Hard Drive Disk Formatting Question

Posted:
in Genius Bar edited January 2014
Alright, So I recently transitioned to a MBP and am very satisfied. I took my 300 GB NTFS HDD from my PC and made it an external. My problem is that I realize that OSX cannot write to NTFS and I need to store Videos and Music I make on my MBP on it. I know these are my options:

--HFS+ and get MacDrive so I can use it on PC, I may not always be using it on just my home PC, sometime others, like school where I cannot install programs.

--FAT32 But I doing video editing and my files are likely to be bigger than 4GB and thats not managable.



Do I have any other options? I need to be able to use it on PC and Mac, both with Read/Write capabilities and would like not have to install software on every PC I use it on.

Comments

  • Reply 1 of 5
    mr. hmr. h Posts: 4,841member
    If you want a file system that supports files larger than 4 GB and is native to at least one of your platforms, your only choices are HFS+ and NTFS.



    As you said, if you go with HFS+, you'll need MacDrive on any PC you will be working on. If you have install privileges on the PCs that you need to work with, you could create a small FAT32 partition with the MacDrive installer, install the software when you need it, and remove it when you're done, but that's more than slightly inconvenient and tedious.



    With NTFS, you'll need a write solution for the Mac. That would be Parallels + Windows. People are working on open-source NTFS write support, but they're a long way from being reliable.



    Sorry that both of these options suck.
  • Reply 2 of 5
    MarvinMarvin Posts: 14,873moderator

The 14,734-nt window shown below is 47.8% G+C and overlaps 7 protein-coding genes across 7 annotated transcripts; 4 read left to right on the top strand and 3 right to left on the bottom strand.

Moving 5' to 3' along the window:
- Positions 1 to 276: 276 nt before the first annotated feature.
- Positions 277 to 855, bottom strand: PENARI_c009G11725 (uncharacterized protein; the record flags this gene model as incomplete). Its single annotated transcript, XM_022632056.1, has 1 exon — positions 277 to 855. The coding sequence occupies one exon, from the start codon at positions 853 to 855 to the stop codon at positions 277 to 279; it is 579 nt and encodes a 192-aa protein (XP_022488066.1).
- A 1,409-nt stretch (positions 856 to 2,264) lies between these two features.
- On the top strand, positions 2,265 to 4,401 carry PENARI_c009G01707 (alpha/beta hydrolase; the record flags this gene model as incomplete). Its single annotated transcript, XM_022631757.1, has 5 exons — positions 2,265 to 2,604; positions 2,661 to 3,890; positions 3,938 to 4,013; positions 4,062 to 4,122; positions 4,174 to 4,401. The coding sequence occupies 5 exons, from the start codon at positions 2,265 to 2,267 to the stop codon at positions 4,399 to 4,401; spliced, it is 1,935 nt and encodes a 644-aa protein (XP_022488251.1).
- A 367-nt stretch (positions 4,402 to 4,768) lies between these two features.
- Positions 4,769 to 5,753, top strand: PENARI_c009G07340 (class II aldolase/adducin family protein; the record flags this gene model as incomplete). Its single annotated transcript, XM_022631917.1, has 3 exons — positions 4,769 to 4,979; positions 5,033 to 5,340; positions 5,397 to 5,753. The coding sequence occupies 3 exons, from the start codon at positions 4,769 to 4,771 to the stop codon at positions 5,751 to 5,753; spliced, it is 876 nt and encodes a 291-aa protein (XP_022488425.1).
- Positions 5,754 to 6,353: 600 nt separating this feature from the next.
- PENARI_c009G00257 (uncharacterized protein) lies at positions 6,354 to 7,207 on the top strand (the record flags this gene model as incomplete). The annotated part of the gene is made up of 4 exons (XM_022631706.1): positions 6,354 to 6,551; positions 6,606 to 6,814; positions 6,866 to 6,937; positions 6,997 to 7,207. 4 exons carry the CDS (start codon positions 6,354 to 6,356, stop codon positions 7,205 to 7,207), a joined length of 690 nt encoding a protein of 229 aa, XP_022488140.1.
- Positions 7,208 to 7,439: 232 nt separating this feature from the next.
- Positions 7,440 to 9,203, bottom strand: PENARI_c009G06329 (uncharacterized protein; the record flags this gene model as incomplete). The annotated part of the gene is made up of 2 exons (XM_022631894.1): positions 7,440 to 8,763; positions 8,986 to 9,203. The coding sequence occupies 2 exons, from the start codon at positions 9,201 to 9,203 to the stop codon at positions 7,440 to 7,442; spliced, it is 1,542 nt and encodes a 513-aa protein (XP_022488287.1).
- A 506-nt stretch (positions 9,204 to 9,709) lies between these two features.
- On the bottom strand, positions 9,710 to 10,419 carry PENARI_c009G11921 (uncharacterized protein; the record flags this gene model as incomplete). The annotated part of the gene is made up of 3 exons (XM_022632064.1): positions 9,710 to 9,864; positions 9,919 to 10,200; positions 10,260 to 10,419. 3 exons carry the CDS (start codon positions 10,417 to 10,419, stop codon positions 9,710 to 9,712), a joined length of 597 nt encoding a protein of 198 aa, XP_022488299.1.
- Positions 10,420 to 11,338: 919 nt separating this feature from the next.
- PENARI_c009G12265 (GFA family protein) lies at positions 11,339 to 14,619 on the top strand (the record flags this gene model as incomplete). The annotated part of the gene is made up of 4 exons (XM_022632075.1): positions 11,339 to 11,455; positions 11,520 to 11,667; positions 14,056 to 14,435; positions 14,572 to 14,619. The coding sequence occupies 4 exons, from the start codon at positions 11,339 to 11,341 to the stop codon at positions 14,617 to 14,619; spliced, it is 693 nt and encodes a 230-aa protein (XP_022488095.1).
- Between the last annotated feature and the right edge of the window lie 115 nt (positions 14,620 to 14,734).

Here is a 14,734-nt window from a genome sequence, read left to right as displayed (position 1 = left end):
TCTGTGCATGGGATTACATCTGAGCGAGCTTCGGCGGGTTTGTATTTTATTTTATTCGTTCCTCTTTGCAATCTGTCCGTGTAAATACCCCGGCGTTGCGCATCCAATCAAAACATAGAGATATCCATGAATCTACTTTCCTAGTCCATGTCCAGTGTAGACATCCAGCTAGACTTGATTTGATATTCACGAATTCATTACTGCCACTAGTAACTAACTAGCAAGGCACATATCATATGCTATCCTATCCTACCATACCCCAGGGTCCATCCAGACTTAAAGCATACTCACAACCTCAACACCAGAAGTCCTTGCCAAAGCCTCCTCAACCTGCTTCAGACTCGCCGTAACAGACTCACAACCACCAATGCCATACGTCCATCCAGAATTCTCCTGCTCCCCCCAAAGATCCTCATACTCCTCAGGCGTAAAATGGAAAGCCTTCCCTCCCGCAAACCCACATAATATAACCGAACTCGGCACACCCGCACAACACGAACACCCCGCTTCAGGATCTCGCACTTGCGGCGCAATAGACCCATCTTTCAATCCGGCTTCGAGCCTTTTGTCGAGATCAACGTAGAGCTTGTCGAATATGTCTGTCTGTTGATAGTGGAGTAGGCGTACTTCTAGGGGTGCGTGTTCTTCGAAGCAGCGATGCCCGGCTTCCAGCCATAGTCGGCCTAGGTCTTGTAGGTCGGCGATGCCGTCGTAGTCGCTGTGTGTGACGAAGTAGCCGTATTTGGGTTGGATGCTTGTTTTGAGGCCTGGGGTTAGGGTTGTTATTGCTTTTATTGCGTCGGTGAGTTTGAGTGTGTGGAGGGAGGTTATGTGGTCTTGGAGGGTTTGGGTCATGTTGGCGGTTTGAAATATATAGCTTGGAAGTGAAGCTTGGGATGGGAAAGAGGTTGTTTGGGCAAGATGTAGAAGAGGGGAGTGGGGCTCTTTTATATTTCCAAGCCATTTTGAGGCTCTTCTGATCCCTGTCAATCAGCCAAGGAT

Quote:
    Originally Posted by MrBlack08


    --HFS+ and get MacDrive so I can use it on PC, I may not always be using it on just my home PC, sometime others, like school where I cannot install programs.



    I'd go with that option over fat32.



    I think another reason why fat32 is bad is I read it only supports a maximum partition size of 32GB. This would mean your drive would need around 10 partitions.



    On the NTFS side however, what you could try is networking your home PC via ethernet or firewire to your MBP. Then transfer files onto the NTFS drive from your PC and that way you can use the NTFS drive at school.



    If NTFS write worked under Parallels, that would also be a good solution because you just need to drop a file into your shared folder and copy it over.
  • Reply 3 of 5
    mr. hmr. h Posts: 4,841member
    Quote:
    Originally Posted by Marvin


    On the NTFS side however, what you could try is networking your home PC via ethernet or firewire to your MBP. Then transfer files onto the NTFS drive from your PC and that way you can use the NTFS drive at school.



    Oops, didn't read the OP properly.



    This should work well. If you're using 100 Mbit networking, you should be safe working in real-time with any video under 3 MB/s (24 Mb/s).
  • Reply 4 of 5
    chuckerchucker Posts: 5,089member
    Quote:
    Originally Posted by Marvin


    I think another reason why fat32 is bad is I read it only supports a maximum partition size of 32GB.



    Untrue. The formatting utility of Windows 2000 and newer only supports creating FAT32 partitions that are 32 GBs or smaller, but many other systems, including Mac OS X, ship with FAT32 formatting utilities that can easily create much larger FAT32 partitions.
  • Reply 5 of 5
    This is what I ended up doing...



    ---120GB HFS+ For Video editing because I shouldn't need to ever transfer it to my PC, if so i can get MacDrive.

    ---120Gb FAT 32 For everything else as a swap drive, music, docs, random installers and such. FYI FAT32 can be up to 2TiB but individual file sizes cannot be bigger than 4 GBs.

    ---25GB NTFS to install Vista, i can only run it when I plug it in via IDE. Oh well.



    Thanks for everyones help.
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